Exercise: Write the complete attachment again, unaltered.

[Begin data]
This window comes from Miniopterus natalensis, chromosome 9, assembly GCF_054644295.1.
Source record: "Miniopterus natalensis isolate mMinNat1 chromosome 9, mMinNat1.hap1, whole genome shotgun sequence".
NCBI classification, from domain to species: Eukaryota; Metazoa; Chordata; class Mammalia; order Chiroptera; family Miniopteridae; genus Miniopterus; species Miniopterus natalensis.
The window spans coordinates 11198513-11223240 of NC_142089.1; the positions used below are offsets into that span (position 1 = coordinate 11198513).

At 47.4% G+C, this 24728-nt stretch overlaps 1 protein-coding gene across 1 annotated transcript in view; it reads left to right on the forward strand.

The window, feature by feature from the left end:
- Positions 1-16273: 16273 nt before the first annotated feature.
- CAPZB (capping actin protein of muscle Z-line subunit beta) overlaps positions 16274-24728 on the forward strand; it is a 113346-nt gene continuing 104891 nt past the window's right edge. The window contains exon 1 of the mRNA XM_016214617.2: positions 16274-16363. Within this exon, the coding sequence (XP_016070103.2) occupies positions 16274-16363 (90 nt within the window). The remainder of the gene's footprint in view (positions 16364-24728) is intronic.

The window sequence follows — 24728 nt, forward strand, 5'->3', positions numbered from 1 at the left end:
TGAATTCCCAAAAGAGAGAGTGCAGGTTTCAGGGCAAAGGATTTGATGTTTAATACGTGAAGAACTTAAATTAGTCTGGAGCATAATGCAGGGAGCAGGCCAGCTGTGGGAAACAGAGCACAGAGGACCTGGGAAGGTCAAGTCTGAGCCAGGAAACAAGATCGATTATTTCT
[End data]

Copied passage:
This window comes from Miniopterus natalensis, chromosome 9, assembly GCF_054644295.1.
Source record: "Miniopterus natalensis isolate mMinNat1 chromosome 9, mMinNat1.hap1, whole genome shotgun sequence".
NCBI classification, from domain to species: Eukaryota; Metazoa; Chordata; class Mammalia; order Chiroptera; family Miniopteridae; genus Miniopterus; species Miniopterus natalensis.
The window spans coordinates 11198513-11223240 of NC_142089.1; the positions used below are offsets into that span (position 1 = coordinate 11198513).

At 47.4% G+C, this 24728-nt stretch overlaps 1 protein-coding gene across 1 annotated transcript in view; it reads left to right on the forward strand.

The window, feature by feature from the left end:
- Positions 1-16273: 16273 nt before the first annotated feature.
- CAPZB (capping actin protein of muscle Z-line subunit beta) overlaps positions 16274-24728 on the forward strand; it is a 113346-nt gene continuing 104891 nt past the window's right edge. The window contains exon 1 of the mRNA XM_016214617.2: positions 16274-16363. Within this exon, the coding sequence (XP_016070103.2) occupies positions 16274-16363 (90 nt within the window). The remainder of the gene's footprint in view (positions 16364-24728) is intronic.

The window sequence follows — 24728 nt, forward strand, 5'->3', positions numbered from 1 at the left end:
TGAATTCCCAAAAGAGAGAGTGCAGGTTTCAGGGCAAAGGATTTGATGTTTAATACGTGAAGAACTTAAATTAGTCTGGAGCATAATGCAGGGAGCAGGCCAGCTGTGGGAAACAGAGCACAGAGGACCTGGGAAGGTCAAGTCTGAGCCAGGAAACAAGATCGATTATTTCT